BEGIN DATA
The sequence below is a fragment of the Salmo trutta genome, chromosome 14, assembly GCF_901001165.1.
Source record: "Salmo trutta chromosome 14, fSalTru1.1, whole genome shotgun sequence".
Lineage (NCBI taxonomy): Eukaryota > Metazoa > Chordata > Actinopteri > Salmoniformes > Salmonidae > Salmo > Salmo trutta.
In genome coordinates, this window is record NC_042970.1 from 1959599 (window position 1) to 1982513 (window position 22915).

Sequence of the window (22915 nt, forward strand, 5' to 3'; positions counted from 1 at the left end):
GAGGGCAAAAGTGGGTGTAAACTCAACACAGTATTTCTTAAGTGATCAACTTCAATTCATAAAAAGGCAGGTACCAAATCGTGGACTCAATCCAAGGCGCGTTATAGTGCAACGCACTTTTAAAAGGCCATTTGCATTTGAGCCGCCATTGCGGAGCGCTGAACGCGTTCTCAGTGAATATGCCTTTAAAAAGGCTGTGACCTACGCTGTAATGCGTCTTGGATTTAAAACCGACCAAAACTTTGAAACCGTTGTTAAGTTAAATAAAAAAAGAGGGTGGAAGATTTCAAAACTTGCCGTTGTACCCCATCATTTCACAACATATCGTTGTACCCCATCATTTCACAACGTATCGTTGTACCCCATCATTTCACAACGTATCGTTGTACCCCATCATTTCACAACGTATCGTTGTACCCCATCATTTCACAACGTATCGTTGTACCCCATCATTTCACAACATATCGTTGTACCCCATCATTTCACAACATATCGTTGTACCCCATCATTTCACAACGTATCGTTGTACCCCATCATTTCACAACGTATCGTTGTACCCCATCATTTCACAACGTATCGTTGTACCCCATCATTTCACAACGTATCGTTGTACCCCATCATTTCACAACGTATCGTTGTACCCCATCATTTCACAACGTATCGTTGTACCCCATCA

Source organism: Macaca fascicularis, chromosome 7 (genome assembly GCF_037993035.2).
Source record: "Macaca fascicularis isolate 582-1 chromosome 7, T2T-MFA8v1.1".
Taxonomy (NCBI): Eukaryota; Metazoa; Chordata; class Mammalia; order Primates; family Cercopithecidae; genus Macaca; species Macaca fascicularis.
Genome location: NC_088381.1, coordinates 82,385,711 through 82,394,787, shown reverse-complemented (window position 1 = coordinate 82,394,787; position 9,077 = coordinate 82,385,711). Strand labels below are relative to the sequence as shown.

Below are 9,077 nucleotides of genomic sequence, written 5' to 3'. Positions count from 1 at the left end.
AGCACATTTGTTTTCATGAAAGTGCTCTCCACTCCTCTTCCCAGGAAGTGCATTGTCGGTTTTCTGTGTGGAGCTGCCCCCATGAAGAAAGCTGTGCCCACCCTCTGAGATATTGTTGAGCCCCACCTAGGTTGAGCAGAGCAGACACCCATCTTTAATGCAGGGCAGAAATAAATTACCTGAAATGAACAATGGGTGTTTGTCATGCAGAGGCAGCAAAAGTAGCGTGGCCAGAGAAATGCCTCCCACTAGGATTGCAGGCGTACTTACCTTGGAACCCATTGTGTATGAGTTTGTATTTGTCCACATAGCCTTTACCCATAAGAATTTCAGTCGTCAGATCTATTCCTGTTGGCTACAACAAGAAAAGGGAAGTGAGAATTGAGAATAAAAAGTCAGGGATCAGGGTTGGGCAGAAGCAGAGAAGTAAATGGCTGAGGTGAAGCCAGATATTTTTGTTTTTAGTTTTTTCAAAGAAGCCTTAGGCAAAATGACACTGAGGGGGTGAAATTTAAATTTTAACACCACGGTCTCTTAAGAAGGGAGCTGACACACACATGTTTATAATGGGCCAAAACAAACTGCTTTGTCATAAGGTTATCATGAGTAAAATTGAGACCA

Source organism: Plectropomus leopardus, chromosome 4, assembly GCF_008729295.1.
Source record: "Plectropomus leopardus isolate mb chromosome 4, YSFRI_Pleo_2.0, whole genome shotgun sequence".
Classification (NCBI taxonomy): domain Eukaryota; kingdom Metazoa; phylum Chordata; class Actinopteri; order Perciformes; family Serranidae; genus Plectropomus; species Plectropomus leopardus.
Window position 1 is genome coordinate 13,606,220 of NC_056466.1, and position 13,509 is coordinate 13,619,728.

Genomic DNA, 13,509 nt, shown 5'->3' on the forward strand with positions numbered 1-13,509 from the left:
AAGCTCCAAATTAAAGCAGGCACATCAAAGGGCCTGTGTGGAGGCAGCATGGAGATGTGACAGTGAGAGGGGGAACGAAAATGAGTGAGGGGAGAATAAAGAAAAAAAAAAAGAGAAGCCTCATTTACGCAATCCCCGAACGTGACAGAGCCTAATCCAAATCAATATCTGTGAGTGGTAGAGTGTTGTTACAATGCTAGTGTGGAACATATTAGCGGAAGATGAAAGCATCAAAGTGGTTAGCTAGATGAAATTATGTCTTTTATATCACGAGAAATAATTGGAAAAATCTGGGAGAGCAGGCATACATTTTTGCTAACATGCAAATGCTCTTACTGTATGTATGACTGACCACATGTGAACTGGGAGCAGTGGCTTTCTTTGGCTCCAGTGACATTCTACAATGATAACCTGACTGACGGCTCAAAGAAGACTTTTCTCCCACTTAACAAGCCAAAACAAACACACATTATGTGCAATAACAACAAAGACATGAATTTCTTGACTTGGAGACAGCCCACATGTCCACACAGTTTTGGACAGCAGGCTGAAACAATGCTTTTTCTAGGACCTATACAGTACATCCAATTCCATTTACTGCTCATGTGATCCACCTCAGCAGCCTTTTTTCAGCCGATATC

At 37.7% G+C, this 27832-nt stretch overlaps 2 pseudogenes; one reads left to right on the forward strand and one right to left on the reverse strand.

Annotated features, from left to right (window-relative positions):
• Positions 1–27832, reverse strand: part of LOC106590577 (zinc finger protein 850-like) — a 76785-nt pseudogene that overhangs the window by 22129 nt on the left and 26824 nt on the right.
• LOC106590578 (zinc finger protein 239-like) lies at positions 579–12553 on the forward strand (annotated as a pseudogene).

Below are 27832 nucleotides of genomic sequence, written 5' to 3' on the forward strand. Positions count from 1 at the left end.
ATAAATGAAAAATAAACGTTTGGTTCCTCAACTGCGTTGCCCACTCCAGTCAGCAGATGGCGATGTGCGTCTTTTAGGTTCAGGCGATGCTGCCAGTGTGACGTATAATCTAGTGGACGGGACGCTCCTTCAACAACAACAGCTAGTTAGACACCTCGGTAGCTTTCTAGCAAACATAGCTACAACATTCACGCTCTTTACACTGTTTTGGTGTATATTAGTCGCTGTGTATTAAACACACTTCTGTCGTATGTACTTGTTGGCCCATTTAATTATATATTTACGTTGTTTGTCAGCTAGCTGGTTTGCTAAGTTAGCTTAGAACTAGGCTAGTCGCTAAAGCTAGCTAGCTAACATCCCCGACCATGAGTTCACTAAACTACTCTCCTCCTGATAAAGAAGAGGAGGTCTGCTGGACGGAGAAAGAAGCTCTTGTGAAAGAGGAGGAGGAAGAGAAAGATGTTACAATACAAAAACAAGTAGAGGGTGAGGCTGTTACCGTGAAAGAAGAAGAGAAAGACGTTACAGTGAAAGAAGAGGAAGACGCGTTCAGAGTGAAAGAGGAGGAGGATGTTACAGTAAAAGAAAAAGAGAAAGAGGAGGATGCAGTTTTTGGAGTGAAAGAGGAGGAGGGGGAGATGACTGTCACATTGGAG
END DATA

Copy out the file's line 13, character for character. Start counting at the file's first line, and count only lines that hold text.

Source organism: Plectropomus leopardus, chromosome 4, assembly GCF_008729295.1.